Metallica might still be one of the biggest bands in the world, but they’ve never arguably recovered from Newsted’s departure. The well-heeled audience at the show will likely see at least one track from the seminal “The Black Album” amid the onslaught of metal classics the group will likely run through. (Metallica’s current bassist Robert Trujlio has graciously bowed out to make room for Newsted.) In one final slight, the group’s embittered ex-guitar player Dave Mustaine (now of Megadeth) won’t be included in the proceedings.
The Red Hot Chili Peppers bassist Flea will be inducting the band.
It seems fate has always had something against Run D.M.C.
The trio spent most of the early ’80s busting their heads against a wall of indifference erected by racist record labels, radio disc jockeys and the music industry because they wanted to take hip-hop to the suburbs. In the ’90s when MTV and radio programmers began to catch on, they were effectively shut out of the game because they were perceived as out of step with the current rap scene. But, undoubtedly, the cruelest blow of all was the killing of DJ Jam Master Jay several years ago — a slaying that still remains unsolved.
Regardless of the adverse circumstances plaguing the group had to endure, their place as rap’s greatest ambassadors can’t be overstated. Run D.M.C., which also consists of MCs Run and D.M.C, might not have been hip-hop’s inventors, but no artists did more to take the music farther than they did. Their willingness to make some key stylistic concessions to nervous industry types (including Rick Rubin) opened rap to a wider audience than ever before and eventually broke down those barriers that kept audiences away from this music.
The trio’s collaboration with Aerosmith on “Walk This Way” is now christened as a landmark achievement. However, it was one born out of compromise and necessity. It was a far more loyally done cover than perhaps the guys wanted to record, but in embracing a more rock-oriented sound opened the door for them. It allowed Run D.M.C. to serve as a model for every young rapper and DJ since then.
Eminem will be inducting the group.
For a music form that truly worships the guitar, Jeff Beck is the axe-slinging ace who refuses to play along with expected traditions and align along contemporary tastes.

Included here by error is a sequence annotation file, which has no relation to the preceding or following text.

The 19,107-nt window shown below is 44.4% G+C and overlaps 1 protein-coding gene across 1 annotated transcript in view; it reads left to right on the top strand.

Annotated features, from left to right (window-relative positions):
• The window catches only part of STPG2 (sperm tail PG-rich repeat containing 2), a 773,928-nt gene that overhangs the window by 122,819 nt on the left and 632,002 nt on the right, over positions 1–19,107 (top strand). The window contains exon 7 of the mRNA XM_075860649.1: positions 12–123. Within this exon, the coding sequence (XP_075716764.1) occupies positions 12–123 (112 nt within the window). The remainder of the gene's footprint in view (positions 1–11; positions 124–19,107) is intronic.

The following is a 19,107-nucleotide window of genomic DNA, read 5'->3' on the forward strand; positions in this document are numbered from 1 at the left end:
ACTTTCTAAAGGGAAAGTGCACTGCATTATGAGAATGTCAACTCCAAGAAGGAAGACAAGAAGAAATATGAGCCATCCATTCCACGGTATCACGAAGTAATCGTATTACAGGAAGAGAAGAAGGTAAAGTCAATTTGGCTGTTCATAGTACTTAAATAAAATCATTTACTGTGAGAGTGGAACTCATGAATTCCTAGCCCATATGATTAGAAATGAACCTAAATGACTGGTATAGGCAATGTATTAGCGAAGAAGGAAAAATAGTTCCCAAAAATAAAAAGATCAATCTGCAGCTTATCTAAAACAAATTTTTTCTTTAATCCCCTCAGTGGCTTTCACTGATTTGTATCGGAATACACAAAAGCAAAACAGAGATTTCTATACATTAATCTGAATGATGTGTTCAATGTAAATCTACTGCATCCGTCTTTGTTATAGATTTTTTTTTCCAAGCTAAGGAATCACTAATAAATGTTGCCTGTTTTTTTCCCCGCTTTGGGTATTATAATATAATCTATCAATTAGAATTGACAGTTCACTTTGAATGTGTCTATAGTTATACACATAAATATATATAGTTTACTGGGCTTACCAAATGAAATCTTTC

When the seminal British band the Yardbirds sought to evolved from a bunch of blues wannabes to a pop act and fill the shoes of someone as irreplaceable Eric Clapton, they though the nimble-fingered Beck could fit the bill. Unfortunately, they got more than they bargained for. Instead of a soloist intent on wowing listeners with his mastery of the mixolydian scales, Beck’s sonic attack was consistently angular and asymmetrical. Playing pop was the furthest thing from his mind.
While Jimi Hendrix received renown for his unorthodox playing style and use of feedback, Beck was just as groundbreaking and trailblazing. Unfortunately for Beck, his headstrong approach to how to deploy and unleash his substantial guitar firepower has left him to walk a lonely road. He’s wandered in and out of several stillborn projects, dabbled with jazz fusion for years and recorded several groundbreaking albums that largely failed in the marketplace. The apathetic response to his recorded output has made Beck’s studio offerings arrived infrequently and in most cases, decidedly out of step of what’s hip.
Beck’s major contributions can be traced back to his influence on now several generations of more accommodating guitar players like Aerosmith’s Joe Perry, Rage Against the Machine’s Tom Morello and others.
Former Yardbirds bandmate and Led Zeppelin guitarist Jimmy Page will be inducting Beck.
Among ’60s and ’70s soul music stars, Bobby Womack was often outshone by giants like Otis Redding, Wilson Pickett and his onetime employer, Sam Cooke. In the realm of R&B and funk, Womack was bested by Sly & the Family Stone and even the campy Rick James. And although Womack was never achieved top-tier stardom his rivals did, his contributions to those genres shouldn’t be undervalued.
Womack’s music career took off in the mid-’60s thanks to the sponsorship of Cooke, but he mostly remained a sideman and songwriter to other acts including Cooke, Sly Stone and Aretha Franklin. By the late ’60s and early ’70s, Womack switched his emphasis on his own solo albums and slowly began to gain traction with a series of charting singles. Songs like “What Is This,” “It’s Gonna Rain,” “That’s The Way I Feel About Cha” and “Looking For A Love” gave Womack entre into urban audiences. However, his focus on singles in the album era meant that when the hits dried up, so did the number of his fans.